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All natural hairpieces for men by Hallie Bateman

hair_6 hair_1 hair_2 hair_3 hair_4 hair_5 hair_7

 

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Illustrator Hallie Bateman has two names with which to identify her. One begins with an “H” and the other begins with a “B.” She probably has a middle name, but we don’t know it. Find her blog Ridiculous Sister here and her website here.

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Sad Person’s Club by Ian Starttoday

The Sad Person’s Club meets once a week

in a cramped church basement

It doesn’t matter why you’re sad

It could be divorce it could be the death of a loved one it could be the supermarket no longer stocks your favorite kind of frozen yogurt

We make an effort not to judge

 

There was a woman named Shelly once who was really distraught about tomatoes

When we asked her to elaborate

she told us to back off

and flashed her teeth

That was weird

 

But it’s up to you whether you want to talk

or not talk

The only rule we have is that you be sad

If you smile even once

perpetually mopey-faced Bruce will escort you to the door

and then you leave

 

One of our longest running members

once got a call mid-meeting

that his daughter had been born

Bruce came to him

wished him congratulations

but informed him that he had to leave this instant

 

Halfway to the door the man became very gloomy about having to leave

and told us so

We’re not monsters

so he was invited to stay

 

Then two of our members admitted

they were feeling very happy about this man’s good fortune at having brought a healthy baby into the world

and they were asked to leave

 

It was all very complicated

and not particularly sad

which is our business.

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Interview with Darlene Campos, BHA Contributor

* Well, here’s something new. Back Hair Advocate is getting into the business of interviews. In our first one, we chatted with Darlene Campos, author of “The Operation,” which we posted to our site yesterday. Read it here.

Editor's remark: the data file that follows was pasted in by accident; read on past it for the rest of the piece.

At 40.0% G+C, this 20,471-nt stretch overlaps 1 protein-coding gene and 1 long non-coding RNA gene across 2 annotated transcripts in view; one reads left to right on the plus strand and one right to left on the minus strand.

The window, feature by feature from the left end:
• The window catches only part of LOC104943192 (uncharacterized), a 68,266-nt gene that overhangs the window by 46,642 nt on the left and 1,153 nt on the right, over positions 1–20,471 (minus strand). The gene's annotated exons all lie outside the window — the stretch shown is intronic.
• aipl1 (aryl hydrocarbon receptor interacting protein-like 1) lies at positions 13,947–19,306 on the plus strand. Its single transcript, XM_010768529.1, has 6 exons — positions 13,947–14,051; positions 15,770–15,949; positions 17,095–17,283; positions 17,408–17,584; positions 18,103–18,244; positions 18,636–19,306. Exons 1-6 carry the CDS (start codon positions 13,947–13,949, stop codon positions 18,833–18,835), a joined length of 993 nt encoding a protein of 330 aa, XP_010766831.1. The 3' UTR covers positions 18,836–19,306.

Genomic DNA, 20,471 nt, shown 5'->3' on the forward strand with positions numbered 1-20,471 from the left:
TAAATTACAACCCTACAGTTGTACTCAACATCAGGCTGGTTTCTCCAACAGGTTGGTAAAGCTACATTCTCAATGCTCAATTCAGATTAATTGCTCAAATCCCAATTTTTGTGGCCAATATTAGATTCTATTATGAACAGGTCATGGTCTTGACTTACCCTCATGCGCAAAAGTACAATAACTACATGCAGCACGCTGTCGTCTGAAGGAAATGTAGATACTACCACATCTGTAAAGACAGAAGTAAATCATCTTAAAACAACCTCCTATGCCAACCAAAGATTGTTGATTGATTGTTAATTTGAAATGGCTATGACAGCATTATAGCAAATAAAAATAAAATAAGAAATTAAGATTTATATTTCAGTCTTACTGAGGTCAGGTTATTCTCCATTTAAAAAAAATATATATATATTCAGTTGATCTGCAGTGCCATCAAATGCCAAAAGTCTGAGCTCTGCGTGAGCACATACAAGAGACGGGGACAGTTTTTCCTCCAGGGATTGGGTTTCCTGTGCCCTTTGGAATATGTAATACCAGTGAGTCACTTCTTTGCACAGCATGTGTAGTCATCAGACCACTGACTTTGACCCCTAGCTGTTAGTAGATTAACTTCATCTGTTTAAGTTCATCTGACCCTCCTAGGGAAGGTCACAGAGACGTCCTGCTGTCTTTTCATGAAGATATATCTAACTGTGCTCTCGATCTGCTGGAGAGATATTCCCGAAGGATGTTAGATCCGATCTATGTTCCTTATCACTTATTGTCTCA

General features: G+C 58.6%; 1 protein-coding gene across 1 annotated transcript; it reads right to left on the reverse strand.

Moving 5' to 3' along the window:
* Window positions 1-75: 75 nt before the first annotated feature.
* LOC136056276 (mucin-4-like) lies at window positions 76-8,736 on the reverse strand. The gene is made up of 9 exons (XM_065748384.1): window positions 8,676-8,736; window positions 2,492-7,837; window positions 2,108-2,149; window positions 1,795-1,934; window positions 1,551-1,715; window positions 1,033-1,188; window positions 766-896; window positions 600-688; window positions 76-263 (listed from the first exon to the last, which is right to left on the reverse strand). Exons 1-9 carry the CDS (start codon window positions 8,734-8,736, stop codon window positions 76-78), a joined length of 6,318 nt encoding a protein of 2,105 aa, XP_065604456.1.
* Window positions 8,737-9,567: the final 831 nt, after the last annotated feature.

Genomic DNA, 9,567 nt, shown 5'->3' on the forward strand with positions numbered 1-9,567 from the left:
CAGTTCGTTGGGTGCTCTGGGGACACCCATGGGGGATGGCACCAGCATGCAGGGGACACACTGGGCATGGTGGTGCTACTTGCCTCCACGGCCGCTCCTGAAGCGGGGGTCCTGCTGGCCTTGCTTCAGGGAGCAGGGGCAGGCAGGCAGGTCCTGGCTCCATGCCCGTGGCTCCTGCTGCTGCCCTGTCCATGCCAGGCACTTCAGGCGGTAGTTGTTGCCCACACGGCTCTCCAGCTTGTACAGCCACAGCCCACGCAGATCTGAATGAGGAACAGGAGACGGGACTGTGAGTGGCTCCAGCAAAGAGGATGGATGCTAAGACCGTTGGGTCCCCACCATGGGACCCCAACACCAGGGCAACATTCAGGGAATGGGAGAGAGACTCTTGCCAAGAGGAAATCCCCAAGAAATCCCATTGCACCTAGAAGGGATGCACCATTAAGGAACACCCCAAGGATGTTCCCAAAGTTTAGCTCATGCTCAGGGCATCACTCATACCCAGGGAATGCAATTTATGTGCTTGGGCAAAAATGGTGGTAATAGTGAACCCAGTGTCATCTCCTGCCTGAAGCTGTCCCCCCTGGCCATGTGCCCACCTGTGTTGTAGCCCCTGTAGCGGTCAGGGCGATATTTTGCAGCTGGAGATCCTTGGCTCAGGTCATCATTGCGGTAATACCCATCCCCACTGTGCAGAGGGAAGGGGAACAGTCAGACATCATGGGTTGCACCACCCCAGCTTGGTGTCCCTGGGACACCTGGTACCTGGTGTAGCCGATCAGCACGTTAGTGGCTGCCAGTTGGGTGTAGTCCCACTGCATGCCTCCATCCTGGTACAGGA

1. (THE SERIOUS…)

 

Your story, “The Operation,” takes place on the Pine Ridge Reservation in South Dakota. What attracted you to writing about the Lakota characters and lifestyle on the reservation?

During my first semester of college in 2009, I had a history professor who was very passionate about the Lakota tribe. He taught us a lot about the Pine Ridge Reservation and since I had never heard of it, I did my own research on the side. Eventually, I fell in love with the reservation and I felt compelled to write a story that took place there. I’ve never been to Pine Ridge but one day I would love to go and visit.

When did the idea for these characters come to you? What were you doing/where were you?

The Thunderclap family came to my mind one night at 3 am. I couldn’t sleep, so I wrote a short story about them as homework for my beginning fiction class. In the story, Jay Eagle (AKA Ate) died from his heart condition, leaving his wife and baby son all alone. My classmates enjoyed the story, but they were pretty pissed about Jay Eagle Thunderclap’s death and told me I was wrong to kill off such a loveable character. I took their advice and kept him alive in a subsequent draft. I also changed the point of view from 3rd person omniscient to Nimo’s point of view. And no, Jay Eagle Thunderclap will never die in the series. I promise.

You have written a number of other stories featuring these characters. Are you putting together a book?